As for the sui generis database right, since leaving the EU the reciprocal recognition for new database rights between the EU and the UK has ceased. However, the UK and the EU agreed to continue the reciprocal recognition where those rights had already been awarded (i.e., UK databases created before 1 January 2021 will continue to be protected in the EU and vice versa).27ii Data protection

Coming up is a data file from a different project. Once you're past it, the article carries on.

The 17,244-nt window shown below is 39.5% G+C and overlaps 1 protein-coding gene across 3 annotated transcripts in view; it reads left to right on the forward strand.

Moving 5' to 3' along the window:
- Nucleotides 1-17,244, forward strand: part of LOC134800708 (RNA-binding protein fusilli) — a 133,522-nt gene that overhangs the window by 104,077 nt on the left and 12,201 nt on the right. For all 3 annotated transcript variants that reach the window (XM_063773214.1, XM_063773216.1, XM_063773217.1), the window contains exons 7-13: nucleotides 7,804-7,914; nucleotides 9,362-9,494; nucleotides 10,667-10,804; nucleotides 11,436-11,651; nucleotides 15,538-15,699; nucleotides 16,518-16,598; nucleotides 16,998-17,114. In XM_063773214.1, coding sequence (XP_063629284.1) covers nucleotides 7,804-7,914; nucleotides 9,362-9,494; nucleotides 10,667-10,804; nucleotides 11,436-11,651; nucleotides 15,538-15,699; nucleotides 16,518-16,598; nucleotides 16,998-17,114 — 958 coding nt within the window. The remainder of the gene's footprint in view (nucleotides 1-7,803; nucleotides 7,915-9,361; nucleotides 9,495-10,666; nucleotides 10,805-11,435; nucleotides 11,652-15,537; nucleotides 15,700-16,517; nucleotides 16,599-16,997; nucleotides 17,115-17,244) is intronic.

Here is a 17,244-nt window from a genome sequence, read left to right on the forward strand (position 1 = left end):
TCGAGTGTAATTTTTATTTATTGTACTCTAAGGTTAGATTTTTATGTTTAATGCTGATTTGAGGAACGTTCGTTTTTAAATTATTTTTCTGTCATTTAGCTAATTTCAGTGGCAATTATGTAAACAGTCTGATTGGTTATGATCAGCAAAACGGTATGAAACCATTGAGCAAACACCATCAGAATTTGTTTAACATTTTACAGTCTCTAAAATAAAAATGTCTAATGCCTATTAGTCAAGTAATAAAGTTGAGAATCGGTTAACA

The provisions in the General Data Protection Regulation (GDPR) relating to the processing of personal data (now re-named the EU GDPR) have been merged with the UK version of the GDPR (the Data Protection Act 2018) to become the UK GDPR. The UK is one of the most connected countries in the world, and, post Brexit, the maintenance of dataflows between the UK and the EU is an obvious priority. The UK has sought to obtain an 'adequacy' decision from the European Commission as part of the future trading relationship. As part of the new trade deal, the EU has agreed to delay transfer restrictions for at least four months, which can be extended to six months (known as the bridge). On 19 February 2021, the European Commission published a draft decision on the UK's adequacy under the EU GDPR which found the UK to be adequate. The draft decision will now be considered by the European Data Protection Board, among others. If the decision is approved, the EU can formally adopt it as a legal adequacy decision. If approved, most of the data protection rules affecting fintechs prior to Brexit will stay the same.